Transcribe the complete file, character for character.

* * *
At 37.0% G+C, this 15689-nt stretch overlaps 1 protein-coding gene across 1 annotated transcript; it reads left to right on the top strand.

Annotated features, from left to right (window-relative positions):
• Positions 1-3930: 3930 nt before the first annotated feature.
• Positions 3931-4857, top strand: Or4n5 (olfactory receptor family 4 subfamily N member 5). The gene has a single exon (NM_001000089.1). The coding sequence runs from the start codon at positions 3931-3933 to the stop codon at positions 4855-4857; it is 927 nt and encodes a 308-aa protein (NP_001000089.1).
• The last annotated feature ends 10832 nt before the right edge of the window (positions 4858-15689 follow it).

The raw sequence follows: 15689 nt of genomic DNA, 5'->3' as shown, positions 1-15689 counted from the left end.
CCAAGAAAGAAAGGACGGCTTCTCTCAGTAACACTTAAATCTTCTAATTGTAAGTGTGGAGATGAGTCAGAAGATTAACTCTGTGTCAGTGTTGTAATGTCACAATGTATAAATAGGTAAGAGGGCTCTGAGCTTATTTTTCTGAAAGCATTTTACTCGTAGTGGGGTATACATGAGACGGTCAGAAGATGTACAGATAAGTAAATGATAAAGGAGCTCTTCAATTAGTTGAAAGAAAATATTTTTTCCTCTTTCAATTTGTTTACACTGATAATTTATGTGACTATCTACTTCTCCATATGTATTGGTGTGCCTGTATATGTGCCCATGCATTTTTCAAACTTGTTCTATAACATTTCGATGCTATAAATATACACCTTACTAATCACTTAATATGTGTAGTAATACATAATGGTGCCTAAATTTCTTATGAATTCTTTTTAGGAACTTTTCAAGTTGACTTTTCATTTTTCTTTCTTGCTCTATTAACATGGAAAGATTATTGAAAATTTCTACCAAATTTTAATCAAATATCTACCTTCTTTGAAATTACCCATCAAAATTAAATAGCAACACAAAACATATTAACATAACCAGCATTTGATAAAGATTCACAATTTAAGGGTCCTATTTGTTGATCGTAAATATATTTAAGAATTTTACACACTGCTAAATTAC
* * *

At 37.0% G+C, this 15689-nt stretch overlaps 1 protein-coding gene across 1 annotated transcript; it reads left to right on the top strand.

Annotated features, from left to right (window-relative positions):
• Positions 1-3930: 3930 nt before the first annotated feature.
• Positions 3931-4857, top strand: Or4n5 (olfactory receptor family 4 subfamily N member 5). The gene has a single exon (NM_001000089.1). The coding sequence runs from the start codon at positions 3931-3933 to the stop codon at positions 4855-4857; it is 927 nt and encodes a 308-aa protein (NP_001000089.1).
• The last annotated feature ends 10832 nt before the right edge of the window (positions 4858-15689 follow it).

The raw sequence follows: 15689 nt of genomic DNA, 5'->3' as shown, positions 1-15689 counted from the left end.
CCAAGAAAGAAAGGACGGCTTCTCTCAGTAACACTTAAATCTTCTAATTGTAAGTGTGGAGATGAGTCAGAAGATTAACTCTGTGTCAGTGTTGTAATGTCACAATGTATAAATAGGTAAGAGGGCTCTGAGCTTATTTTTCTGAAAGCATTTTACTCGTAGTGGGGTATACATGAGACGGTCAGAAGATGTACAGATAAGTAAATGATAAAGGAGCTCTTCAATTAGTTGAAAGAAAATATTTTTTCCTCTTTCAATTTGTTTACACTGATAATTTATGTGACTATCTACTTCTCCATATGTATTGGTGTGCCTGTATATGTGCCCATGCATTTTTCAAACTTGTTCTATAACATTTCGATGCTATAAATATACACCTTACTAATCACTTAATATGTGTAGTAATACATAATGGTGCCTAAATTTCTTATGAATTCTTTTTAGGAACTTTTCAAGTTGACTTTTCATTTTTCTTTCTTGCTCTATTAACATGGAAAGATTATTGAAAATTTCTACCAAATTTTAATCAAATATCTACCTTCTTTGAAATTACCCATCAAAATTAAATAGCAACACAAAACATATTAACATAACCAGCATTTGATAAAGATTCACAATTTAAGGGTCCTATTTGTTGATCGTAAATATATTTAAGAATTTTACACACTGCTAAATTAC